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Sound of Success:
How One Company Transformed the Cassette Tape and Music Industry

In the 1960s, the creation of cassette tapes produced specifically for music recording revolutionized the way we listen to the world around us. TDK, established in 1935 by Kenzo Saito in Japan and formerly known as Tokyo Denki Kagaku Kogyo, significantly advanced this technology. The company’s initial focus was on the commercial production of ferrite, a magnetic material that could be used in a wide range of applications. 

One of TDK’s business arms was involved in the production of magnetic tapes, which were primarily used to record speech for radio broadcasters. Given the niche nature of the market and the limited demand, this sector ultimately proved unprofitable for TDK. The team’s general manager at the time, Yutaka Otoshi, was pressured to either improve performance or shutter the tapes business. Unwilling to give up on the product’s potential, Otoshi instead came up with an idea—to develop a cassette that could be used to record music. 

TDK’s Tamagawa Factory, established in 1958, produced open reel tapes for radio broadcasters.

A Symphony of Innovation

To turn this vision into a reality, Otoshi’s team set themselves a goal: to accurately record Felix Mendelssohn’s Violin Concerto in E Minor Op. 64 on tape. Featuring a wide range of tones, the team believed that a high-quality recording of this concerto would signify their successful reinvention of the cassette tape for the home consumer market.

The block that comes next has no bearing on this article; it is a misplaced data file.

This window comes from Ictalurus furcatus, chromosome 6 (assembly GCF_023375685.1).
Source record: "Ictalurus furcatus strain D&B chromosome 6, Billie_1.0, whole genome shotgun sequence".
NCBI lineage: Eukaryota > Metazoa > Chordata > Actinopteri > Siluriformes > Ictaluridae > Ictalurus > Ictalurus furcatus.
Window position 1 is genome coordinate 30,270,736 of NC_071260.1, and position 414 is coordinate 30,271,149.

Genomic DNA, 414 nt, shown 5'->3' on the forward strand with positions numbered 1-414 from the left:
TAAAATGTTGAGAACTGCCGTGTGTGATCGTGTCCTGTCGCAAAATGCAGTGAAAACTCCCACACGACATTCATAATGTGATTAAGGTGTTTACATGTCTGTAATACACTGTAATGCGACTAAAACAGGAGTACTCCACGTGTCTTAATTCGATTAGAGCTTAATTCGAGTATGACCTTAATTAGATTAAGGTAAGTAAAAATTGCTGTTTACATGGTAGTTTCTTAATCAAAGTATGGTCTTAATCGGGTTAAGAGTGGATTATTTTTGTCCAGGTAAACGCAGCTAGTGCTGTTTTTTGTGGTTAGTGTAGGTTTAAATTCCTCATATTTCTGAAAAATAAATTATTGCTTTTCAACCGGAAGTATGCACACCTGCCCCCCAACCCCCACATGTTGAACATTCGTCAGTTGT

There was, however, a challenge ahead; measuring just 3.81mm, the standard magnetic tape was not wide enough to capture the full range of high to low pitches in Mendelssohn’s concerto. After researching different methods to overcome this obstacle, the team concluded that they could arrange fine magnetic material on the tape to increase its retention capabilities, thereby enabling the recording of a wide sound range. 

Guided by a fierce will to create what they believed would be a world-changing product, Otoshi and his team reached out to another Japanese company that had the technological capability to produce fine particles of high purity. The joint innovation between the companies led to the development of a fine needle-shaped magnetic material that, when arranged on cassette tape, could capture the full grandeur of Mendelssohn’s Violin Concerto. 

The innovative fine magnetic material enabled cassette tapes to record and capture the full range of Mendelssohn’s Violin Concerto.  

Creating Value for the World 

TDK’s innovative efforts marked a watershed moment for music both as an art form and as an industry. Once available to only the most dedicated and passionate music fans, grand symphonies such as Mendelssohn’s Violin Concerto became accessible to all with the advent of TDK’s cassette tapes. 

The company’s journey to becoming a household name known for its cassettes reflects its unwavering venture spirit. The innovations in cassette tapes for music recording showcased not only the company’s creativity and expertise but also its openness to engage and innovate with industry partners, helping them produce a boundary-breaking product. 

Cassette tapes made portable music accessible to a much wider audience.